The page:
I guess I’m at the point where I’m too stinkin’ old to adapt to change. When I was a kid there was no such thing in the Lutheran liturgical year as Sunday of the Passion. The story of Our Lord’s Passion was reserved for Maundy Thursday and Good Friday. If you really wanted to experience this powerful week in the history of salvation, you couldn’t just show up on Sunday. You had to journey through the whole magnificent eight days—the waving of the palms and shouts of “Hosanna!” on Sunday, the washing of the feet and the Last Supper on Thursday, and the blackness of the crucifixion as the world went dark on Friday. Then the community would experience the joy of coming to the garden at sunrise on Easter morning to celebrate God’s promise of eternal life through the resurrection of Jesus. It was meant to be a week-long pilgrimage.
You’ll understand, I hope, why I don’t look at the Sunday before Easter as anything other than Palm Sunday—that day when Jesus came to Jerusalem, humble and mounted on a donkey, and was greeted with a carpet of peasants’ ragged clothing, flying pennants taken from the palm trees, and the desperate cry of “Hosanna!”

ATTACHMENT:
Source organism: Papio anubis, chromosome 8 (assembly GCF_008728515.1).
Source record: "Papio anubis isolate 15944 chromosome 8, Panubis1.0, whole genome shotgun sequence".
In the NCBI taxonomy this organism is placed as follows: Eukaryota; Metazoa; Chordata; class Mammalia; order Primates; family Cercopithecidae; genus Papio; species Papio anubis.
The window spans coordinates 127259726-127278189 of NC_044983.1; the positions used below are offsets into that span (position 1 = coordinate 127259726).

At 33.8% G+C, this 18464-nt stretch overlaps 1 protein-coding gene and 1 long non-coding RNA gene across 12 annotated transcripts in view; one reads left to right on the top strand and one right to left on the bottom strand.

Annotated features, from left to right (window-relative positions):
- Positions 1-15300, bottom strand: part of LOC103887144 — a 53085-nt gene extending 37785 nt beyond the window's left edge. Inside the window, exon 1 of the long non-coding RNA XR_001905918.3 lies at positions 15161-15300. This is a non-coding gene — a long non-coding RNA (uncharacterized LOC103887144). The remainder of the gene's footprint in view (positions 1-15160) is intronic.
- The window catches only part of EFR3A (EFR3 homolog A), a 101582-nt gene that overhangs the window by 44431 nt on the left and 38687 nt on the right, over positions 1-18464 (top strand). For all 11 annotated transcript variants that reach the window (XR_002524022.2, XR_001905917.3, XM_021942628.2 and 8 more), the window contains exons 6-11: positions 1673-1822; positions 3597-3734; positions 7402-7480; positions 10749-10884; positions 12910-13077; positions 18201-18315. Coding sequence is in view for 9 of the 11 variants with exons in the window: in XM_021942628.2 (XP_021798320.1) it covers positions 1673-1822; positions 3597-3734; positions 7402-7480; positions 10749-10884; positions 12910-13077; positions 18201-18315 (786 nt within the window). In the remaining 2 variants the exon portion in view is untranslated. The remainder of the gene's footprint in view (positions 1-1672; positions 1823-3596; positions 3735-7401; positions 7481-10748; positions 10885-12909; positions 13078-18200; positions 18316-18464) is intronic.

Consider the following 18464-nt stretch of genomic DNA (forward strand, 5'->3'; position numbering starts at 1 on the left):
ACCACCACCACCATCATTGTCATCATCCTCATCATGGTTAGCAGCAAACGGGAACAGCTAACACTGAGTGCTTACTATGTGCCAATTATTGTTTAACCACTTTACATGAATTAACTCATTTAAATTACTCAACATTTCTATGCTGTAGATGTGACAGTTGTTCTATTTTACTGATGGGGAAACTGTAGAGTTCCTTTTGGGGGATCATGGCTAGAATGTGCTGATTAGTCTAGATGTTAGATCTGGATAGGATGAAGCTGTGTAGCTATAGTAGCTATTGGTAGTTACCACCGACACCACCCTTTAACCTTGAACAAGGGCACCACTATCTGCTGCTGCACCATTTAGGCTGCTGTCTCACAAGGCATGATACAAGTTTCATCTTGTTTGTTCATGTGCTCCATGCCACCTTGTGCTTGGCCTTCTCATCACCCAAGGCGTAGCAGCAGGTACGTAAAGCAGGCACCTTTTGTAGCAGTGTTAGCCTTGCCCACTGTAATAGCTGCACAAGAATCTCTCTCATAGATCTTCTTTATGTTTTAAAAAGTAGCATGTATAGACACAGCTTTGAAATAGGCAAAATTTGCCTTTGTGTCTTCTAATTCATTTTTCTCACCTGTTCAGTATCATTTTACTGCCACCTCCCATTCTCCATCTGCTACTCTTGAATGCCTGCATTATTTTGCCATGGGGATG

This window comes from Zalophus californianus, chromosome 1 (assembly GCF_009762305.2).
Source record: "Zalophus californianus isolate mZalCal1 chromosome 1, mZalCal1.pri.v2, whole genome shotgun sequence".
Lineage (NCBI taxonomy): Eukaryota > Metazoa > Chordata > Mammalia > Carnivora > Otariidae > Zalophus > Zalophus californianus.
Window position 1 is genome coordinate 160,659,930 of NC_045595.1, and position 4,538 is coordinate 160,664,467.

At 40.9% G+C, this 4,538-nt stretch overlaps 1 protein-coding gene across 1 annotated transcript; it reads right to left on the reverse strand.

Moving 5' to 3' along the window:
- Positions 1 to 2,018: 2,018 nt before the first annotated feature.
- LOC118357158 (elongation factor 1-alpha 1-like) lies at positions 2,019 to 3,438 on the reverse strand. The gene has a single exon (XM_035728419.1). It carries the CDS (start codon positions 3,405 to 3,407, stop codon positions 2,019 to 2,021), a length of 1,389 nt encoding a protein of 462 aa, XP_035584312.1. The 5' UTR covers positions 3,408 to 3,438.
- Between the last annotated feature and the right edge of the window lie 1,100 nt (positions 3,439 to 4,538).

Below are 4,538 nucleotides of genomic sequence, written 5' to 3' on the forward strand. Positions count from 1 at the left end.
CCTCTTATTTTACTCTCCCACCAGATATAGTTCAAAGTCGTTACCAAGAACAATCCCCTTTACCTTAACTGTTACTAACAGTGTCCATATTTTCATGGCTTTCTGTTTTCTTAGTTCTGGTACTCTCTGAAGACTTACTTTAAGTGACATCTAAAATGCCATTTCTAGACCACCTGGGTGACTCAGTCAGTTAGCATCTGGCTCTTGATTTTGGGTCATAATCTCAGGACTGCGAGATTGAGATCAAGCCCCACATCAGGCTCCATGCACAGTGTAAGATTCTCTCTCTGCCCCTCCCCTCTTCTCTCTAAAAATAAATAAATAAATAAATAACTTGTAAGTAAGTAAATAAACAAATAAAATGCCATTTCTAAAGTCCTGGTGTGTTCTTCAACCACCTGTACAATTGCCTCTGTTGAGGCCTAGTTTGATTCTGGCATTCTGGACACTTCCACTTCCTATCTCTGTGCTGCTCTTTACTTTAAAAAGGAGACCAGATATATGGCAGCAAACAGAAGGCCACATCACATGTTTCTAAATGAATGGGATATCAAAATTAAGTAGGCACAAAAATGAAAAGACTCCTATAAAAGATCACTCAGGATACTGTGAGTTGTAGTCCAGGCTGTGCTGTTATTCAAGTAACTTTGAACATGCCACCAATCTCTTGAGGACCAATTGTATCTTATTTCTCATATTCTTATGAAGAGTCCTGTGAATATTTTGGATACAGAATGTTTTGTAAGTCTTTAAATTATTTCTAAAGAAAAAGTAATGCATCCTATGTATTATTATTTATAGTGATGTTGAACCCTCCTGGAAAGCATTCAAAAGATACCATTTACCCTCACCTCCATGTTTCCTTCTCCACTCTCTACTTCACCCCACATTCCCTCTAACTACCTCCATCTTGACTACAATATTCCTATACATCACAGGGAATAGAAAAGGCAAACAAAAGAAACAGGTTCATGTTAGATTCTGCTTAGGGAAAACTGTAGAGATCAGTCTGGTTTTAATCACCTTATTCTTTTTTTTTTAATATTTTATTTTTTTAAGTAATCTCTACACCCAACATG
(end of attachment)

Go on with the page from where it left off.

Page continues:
This word “hosanna” is a word imploring “save” in the sense of “rescue me.” We find the acclamation of the crowd welcoming Jesus in Psalm 118:25-26. The psalmist assumes that the call for God’s saving action will certainly be answered. It’s rather like getting a cramp while swimming and calling on a trained life guard to help you out. You know it’s the guard’s job to pull you out of the water to safety, and that he or she will assuredly do so. Your cry of “save me” is only an acknowledgment of your own distress. A good life guard—just like our Heavenly Father—has already seen your predicament and is swimming towards you before you even began to call out.
Just like us, those peasants who cheered Jesus were in need of saving, and they felt confident God had sent the answer to their prayers in the form of the itinerant rabbi from Nazareth. They were right that God had sent salvation, but utterly confused as to the way by which that saving grace would be experienced.
We’re just like them. Today we implore God’s rescue from a deadly world-wide pandemic, but rescue won’t come from a vaccine. It will come, perhaps, from a new sense of gratitude, and, as we see in the love of Jesus, a real, renewed faith in the power of sacrifice. Our salvation will be in living the words of St. Paul from Romans 12:2
Do not be conformed to this world, but be transformed by the renewing of your minds, so that you may discern what is the will of God— what is good and acceptable and perfect.
God bless, my friends. Stay home and stay safe!